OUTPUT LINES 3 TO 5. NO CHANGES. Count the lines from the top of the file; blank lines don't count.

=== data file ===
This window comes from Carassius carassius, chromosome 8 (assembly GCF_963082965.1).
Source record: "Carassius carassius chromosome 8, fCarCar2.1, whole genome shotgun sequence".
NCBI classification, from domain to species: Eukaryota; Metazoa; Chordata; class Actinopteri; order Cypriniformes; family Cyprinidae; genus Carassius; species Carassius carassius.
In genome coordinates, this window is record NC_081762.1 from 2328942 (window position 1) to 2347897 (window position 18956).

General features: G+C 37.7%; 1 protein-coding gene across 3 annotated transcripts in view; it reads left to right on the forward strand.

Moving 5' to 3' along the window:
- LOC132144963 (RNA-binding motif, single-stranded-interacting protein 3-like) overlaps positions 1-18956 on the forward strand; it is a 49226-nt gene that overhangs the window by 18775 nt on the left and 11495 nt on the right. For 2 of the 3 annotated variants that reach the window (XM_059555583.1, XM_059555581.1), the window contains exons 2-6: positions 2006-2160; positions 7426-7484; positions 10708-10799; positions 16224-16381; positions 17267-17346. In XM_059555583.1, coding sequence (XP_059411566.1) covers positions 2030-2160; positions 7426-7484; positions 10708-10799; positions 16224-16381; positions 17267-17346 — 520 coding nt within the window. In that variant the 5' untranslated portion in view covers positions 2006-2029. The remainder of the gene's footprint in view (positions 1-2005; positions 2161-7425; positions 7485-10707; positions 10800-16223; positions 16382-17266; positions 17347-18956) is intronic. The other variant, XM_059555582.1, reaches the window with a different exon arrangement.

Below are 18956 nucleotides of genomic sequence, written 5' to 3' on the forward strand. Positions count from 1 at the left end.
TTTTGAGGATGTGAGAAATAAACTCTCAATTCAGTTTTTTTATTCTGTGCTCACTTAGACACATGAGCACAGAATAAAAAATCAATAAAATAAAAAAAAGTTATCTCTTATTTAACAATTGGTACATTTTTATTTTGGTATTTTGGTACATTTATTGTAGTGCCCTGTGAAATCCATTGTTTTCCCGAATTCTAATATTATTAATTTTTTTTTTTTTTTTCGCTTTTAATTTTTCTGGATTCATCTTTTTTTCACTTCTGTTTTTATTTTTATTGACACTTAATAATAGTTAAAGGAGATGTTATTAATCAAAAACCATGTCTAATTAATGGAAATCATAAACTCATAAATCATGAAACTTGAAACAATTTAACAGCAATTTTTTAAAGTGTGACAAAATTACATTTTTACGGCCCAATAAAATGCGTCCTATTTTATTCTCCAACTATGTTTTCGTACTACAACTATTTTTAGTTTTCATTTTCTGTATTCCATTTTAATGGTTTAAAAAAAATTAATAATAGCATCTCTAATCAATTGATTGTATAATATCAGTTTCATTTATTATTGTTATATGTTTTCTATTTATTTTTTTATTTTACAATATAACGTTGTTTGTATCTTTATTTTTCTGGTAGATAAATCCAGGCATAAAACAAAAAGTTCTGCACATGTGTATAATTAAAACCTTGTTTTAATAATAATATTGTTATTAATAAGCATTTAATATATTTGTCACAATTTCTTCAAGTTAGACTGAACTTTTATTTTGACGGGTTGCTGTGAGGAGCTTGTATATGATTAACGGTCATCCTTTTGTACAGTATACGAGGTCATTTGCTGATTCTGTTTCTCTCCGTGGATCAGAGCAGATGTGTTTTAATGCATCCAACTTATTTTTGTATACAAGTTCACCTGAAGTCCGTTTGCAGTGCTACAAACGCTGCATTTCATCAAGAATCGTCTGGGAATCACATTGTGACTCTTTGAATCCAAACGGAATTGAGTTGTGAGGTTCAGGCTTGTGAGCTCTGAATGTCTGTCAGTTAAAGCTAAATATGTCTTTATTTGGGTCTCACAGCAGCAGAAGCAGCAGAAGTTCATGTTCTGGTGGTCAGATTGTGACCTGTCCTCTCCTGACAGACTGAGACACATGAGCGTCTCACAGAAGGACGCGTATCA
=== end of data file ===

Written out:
NCBI classification, from domain to species: Eukaryota; Metazoa; Chordata; class Actinopteri; order Cypriniformes; family Cyprinidae; genus Carassius; species Carassius carassius.
In genome coordinates, this window is record NC_081762.1 from 2328942 (window position 1) to 2347897 (window position 18956).

General features: G+C 37.7%; 1 protein-coding gene across 3 annotated transcripts in view; it reads left to right on the forward strand.